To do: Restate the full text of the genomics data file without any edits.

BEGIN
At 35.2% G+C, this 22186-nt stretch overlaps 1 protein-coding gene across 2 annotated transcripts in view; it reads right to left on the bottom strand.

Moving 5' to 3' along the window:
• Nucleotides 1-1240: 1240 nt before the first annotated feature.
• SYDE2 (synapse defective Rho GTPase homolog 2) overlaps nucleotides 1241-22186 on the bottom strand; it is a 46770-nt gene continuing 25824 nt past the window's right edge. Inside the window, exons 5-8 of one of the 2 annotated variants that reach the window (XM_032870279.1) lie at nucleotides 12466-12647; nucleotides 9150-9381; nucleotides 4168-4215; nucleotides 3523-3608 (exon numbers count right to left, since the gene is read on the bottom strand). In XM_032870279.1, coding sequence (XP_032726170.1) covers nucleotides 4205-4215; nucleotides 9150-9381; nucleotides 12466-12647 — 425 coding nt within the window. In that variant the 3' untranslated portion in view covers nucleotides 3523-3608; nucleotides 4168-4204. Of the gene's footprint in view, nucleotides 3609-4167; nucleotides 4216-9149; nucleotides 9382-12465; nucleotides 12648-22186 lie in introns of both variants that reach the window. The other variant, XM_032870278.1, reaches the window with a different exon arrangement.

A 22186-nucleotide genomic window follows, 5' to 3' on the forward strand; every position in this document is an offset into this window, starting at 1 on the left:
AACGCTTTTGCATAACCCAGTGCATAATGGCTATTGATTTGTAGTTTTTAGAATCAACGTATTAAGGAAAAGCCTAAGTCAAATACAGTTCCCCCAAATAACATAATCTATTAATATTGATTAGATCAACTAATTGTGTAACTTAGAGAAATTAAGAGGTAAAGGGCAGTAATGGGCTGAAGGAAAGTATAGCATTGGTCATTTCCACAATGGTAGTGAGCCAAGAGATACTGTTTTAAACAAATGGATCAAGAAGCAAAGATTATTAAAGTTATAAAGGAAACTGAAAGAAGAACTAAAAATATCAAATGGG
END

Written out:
At 35.2% G+C, this 22186-nt stretch overlaps 1 protein-coding gene across 2 annotated transcripts in view; it reads right to left on the bottom strand.

Moving 5' to 3' along the window:
• Nucleotides 1-1240: 1240 nt before the first annotated feature.
• SYDE2 (synapse defective Rho GTPase homolog 2) overlaps nucleotides 1241-22186 on the bottom strand; it is a 46770-nt gene continuing 25824 nt past the window's right edge. Inside the window, exons 5-8 of one of the 2 annotated variants that reach the window (XM_032870279.1) lie at nucleotides 12466-12647; nucleotides 9150-9381; nucleotides 4168-4215; nucleotides 3523-3608 (exon numbers count right to left, since the gene is read on the bottom strand). In XM_032870279.1, coding sequence (XP_032726170.1) covers nucleotides 4205-4215; nucleotides 9150-9381; nucleotides 12466-12647 — 425 coding nt within the window. In that variant the 3' untranslated portion in view covers nucleotides 3523-3608; nucleotides 4168-4204. Of the gene's footprint in view, nucleotides 3609-4167; nucleotides 4216-9149; nucleotides 9382-12465; nucleotides 12648-22186 lie in introns of both variants that reach the window. The other variant, XM_032870278.1, reaches the window with a different exon arrangement.

A 22186-nucleotide genomic window follows, 5' to 3' on the forward strand; every position in this document is an offset into this window, starting at 1 on the left:
AACGCTTTTGCATAACCCAGTGCATAATGGCTATTGATTTGTAGTTTTTAGAATCAACGTATTAAGGAAAAGCCTAAGTCAAATACAGTTCCCCCAAATAACATAATCTATTAATATTGATTAGATCAACTAATTGTGTAACTTAGAGAAATTAAGAGGTAAAGGGCAGTAATGGGCTGAAGGAAAGTATAGCATTGGTCATTTCCACAATGGTAGTGAGCCAAGAGATACTGTTTTAAACAAATGGATCAAGAAGCAAAGATTATTAAAGTTATAAAGGAAACTGAAAGAAGAACTAAAAATATCAAATGGG